Now for me. Before each hunt I try and take a shower and use sodium bicarb either as a replacement for or as a touch-up after soap and shampoo. When I'm done, I throw a bit of it into my still-wet hair, work a pinch under the armpits and into my crotch and then give myself a quick dusting of the stuff while I am still somewhat wet. Then I towel off. Here is another place where I used to go wild with the sodium bicarb. It does not take all that much.
I try not to reuse clothing, and especially not the innermost layers. Down at the camp, I eat breakfast in my long-johns and then dress out on the front porch. When I come back in the outer layer I might want to reuse later in the day gets hung up to air outside. Boots are not worn in the house and get a pinch of sodium bicarb in them between uses. Any clothes that are done for the day are taken off and put in a leaf bag for the trip home.
I have a set of insulated camo, a coat and bibs, as well as a set of boot blankets, a wool balaclava, and wool sweater that never see a washing machine. In fact, I have had all three for 7 seasons and they have never been cleaned or washed. However, I wear them throughout the latter part of deer season. These present a challenge, but sodium bicarb will do wonders used dry. What I do is air out the clothing immediately after use. After that, I pack them in their own nylon duffel with sodium bicarb. I pay particular attention to the crotch of the bibs and the armpits of the coat and sweater. Over the intervening week, the baking soda does its magic. A couple of years, turkey season has been cold and snowy starting out. I used these clothes for a week or two in the Spring, aired them out, packed them away in baking soda and they were just fine come fall.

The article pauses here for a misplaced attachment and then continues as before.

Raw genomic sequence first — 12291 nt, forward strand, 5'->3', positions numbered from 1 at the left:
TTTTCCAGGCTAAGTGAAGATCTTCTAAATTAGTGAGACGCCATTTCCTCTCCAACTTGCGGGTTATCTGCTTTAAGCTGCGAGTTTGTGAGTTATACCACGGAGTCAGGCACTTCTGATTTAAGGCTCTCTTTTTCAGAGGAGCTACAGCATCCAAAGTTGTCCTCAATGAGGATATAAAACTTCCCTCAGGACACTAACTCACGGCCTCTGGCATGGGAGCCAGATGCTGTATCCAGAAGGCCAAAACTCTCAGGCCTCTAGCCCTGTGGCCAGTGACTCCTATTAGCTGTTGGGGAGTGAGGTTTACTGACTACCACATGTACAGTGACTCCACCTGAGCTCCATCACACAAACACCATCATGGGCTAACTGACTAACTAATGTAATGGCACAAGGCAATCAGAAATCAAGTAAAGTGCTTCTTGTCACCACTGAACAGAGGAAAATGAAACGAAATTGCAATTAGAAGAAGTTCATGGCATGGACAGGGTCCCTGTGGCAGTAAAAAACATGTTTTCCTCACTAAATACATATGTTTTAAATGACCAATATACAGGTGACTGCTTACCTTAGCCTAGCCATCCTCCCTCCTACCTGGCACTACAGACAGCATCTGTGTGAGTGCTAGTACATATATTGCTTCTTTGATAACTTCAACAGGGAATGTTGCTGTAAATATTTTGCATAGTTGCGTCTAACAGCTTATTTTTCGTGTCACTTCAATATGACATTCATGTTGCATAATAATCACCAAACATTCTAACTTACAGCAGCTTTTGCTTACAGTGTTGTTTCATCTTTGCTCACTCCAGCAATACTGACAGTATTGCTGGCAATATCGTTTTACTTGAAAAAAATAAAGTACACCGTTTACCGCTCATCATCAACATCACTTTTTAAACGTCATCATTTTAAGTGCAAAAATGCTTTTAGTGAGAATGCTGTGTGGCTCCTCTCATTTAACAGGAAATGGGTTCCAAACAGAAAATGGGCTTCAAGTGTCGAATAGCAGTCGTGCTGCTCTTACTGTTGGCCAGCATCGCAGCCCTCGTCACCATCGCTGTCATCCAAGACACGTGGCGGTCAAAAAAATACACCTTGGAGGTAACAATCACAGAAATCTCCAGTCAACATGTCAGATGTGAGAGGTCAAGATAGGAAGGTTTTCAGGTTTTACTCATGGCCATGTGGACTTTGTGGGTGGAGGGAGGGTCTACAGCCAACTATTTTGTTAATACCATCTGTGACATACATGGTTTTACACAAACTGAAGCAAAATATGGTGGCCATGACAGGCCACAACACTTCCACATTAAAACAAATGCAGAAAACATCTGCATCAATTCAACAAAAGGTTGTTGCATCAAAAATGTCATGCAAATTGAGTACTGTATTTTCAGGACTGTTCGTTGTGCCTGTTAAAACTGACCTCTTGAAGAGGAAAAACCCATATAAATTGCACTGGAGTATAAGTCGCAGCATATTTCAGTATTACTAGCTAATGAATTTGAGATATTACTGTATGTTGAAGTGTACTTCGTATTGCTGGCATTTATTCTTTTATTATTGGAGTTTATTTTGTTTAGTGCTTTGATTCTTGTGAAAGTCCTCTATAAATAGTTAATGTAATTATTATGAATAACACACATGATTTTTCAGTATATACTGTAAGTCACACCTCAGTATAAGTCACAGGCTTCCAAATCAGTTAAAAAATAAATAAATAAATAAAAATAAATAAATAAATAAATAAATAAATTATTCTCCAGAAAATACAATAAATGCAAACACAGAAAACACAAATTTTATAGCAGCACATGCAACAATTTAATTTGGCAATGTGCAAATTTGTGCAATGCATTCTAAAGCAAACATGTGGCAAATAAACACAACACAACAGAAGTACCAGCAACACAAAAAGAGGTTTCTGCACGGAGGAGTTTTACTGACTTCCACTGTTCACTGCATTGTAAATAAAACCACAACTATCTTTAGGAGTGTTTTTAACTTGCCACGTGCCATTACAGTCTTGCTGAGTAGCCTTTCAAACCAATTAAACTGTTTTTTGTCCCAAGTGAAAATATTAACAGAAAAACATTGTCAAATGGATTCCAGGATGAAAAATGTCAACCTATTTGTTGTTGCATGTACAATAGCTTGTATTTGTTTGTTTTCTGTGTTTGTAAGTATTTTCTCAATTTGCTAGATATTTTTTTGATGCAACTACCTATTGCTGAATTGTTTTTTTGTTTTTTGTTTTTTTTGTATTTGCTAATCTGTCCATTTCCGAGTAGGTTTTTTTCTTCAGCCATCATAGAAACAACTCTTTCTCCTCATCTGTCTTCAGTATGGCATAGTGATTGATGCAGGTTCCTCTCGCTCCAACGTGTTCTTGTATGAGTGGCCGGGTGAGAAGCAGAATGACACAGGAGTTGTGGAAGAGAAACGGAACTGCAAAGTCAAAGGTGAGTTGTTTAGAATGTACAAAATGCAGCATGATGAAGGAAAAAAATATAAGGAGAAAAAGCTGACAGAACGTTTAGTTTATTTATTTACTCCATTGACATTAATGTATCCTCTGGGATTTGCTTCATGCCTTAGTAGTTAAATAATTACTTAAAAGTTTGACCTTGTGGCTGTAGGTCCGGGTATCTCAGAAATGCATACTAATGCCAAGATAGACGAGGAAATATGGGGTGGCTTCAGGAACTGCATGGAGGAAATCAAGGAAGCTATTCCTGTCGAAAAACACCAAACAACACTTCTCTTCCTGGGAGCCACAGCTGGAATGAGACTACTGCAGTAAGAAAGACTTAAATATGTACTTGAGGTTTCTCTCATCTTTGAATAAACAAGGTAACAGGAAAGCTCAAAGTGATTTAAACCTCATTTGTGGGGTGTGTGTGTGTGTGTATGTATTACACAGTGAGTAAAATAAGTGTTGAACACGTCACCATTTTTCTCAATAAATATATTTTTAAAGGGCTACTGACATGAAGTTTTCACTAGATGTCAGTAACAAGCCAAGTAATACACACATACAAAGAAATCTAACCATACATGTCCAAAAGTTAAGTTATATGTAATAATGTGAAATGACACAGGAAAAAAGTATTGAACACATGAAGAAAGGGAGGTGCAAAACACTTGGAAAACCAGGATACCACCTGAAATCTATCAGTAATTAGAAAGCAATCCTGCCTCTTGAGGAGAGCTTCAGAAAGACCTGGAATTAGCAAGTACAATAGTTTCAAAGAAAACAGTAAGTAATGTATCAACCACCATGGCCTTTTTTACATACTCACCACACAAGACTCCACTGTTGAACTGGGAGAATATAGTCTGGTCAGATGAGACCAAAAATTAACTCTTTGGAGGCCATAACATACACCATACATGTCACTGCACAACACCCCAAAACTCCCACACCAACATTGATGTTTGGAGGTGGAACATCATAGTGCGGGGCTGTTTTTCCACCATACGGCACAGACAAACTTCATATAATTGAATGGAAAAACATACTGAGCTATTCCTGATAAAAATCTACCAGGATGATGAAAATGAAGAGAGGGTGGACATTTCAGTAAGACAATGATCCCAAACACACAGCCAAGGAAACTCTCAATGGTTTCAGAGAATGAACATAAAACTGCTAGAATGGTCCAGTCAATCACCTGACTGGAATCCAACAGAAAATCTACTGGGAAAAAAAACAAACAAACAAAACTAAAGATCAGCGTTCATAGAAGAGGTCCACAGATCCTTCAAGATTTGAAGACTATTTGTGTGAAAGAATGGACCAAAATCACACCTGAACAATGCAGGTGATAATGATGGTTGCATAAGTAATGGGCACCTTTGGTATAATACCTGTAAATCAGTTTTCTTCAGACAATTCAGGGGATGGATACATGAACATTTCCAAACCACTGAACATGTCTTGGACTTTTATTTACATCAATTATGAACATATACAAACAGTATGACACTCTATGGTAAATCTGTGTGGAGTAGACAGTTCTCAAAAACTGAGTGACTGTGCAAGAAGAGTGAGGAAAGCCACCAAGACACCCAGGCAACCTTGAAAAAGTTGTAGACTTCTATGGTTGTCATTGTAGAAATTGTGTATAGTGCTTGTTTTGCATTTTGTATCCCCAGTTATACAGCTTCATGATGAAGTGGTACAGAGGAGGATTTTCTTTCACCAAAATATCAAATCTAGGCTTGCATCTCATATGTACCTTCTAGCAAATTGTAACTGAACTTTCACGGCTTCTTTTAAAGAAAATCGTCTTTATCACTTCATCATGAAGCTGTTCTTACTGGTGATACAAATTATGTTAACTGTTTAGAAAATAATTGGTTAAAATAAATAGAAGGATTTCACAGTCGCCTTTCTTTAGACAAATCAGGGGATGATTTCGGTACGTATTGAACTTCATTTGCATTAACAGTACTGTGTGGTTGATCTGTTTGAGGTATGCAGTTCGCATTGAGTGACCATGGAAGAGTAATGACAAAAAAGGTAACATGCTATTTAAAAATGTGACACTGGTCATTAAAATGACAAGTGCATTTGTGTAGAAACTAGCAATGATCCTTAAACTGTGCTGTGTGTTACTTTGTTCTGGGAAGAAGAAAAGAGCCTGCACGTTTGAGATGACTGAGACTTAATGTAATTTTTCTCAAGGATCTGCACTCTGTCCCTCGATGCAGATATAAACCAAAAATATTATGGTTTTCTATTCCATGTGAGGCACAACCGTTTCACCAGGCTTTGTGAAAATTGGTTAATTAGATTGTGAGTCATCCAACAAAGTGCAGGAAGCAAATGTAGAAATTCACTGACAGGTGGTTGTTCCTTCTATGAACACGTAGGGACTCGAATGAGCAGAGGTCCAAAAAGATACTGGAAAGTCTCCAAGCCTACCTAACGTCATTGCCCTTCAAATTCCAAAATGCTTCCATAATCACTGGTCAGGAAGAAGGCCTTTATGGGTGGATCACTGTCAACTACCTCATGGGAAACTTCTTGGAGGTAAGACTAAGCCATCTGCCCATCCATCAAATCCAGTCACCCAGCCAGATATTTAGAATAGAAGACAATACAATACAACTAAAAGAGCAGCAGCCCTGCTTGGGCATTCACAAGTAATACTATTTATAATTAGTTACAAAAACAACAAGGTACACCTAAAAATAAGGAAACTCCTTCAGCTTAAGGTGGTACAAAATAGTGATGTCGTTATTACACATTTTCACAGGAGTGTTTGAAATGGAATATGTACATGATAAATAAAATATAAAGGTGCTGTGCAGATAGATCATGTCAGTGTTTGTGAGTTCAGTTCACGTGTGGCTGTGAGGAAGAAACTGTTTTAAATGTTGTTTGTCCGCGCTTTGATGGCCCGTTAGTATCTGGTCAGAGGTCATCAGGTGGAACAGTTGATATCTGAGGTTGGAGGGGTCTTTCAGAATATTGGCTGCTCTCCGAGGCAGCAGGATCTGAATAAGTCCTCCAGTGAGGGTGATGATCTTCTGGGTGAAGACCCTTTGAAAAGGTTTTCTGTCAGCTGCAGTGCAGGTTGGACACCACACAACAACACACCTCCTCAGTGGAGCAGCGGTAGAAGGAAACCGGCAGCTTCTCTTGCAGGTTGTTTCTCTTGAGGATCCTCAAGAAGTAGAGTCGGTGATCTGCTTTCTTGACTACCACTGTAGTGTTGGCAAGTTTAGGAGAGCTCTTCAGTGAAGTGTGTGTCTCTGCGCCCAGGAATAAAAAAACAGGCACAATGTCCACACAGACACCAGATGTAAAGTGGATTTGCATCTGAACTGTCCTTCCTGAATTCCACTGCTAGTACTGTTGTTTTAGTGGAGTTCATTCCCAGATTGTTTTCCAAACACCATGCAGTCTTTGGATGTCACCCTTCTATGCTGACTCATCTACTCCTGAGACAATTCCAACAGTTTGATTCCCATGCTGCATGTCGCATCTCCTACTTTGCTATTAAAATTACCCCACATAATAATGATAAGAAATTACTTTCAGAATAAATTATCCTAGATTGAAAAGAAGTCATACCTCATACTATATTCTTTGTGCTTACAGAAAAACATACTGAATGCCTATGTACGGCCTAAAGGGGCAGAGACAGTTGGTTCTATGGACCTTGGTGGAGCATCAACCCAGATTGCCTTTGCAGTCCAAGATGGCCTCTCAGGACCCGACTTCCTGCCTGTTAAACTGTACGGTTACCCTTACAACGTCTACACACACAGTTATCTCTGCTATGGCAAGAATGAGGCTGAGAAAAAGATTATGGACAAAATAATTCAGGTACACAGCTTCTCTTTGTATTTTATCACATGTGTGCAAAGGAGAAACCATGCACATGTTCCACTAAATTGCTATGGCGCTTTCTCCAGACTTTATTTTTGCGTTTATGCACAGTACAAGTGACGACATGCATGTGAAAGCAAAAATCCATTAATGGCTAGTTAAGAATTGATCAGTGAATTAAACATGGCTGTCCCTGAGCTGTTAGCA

Another trick I use keeps these outer layers from getting soaked in sweat and acquiring a stink. Let's say it's down around 32F and it's still an hour or so before sunrise. I take everything that constitutes my outermost layer, stored in its own duffel and schlep it out to the stand IN the duffel. This is one of those heavy nylon duffels they issue to the troops. It has pack straps. The duffel is a bit bulky, but it is relatively light and it beats wearing all that stuff on my body. I go out to my stand dressed in something like uninsulated bibs and a sweater. The weather is cold enough that I don't have to worry about working up a sweat. I get into the stand, haul up the duffel and climb into the last layer. Not only do I keep from sweating (and stinking), but I stay warmer as well.
How effective is my method? I have been busted at 200 yards by a deer downwind when I was not observing any scent control. I have also had deer bust me on the upwind side of a stand at 70 yards. When I'm doing everything I can with the baking soda, deer pay absolutely no attention to me-- upwind or downwind. I have been on the ground and had deer practically walking on me. Last year, I went through all season with only one hard bust on the stand, and this was a doe that caught me standing up to stretch.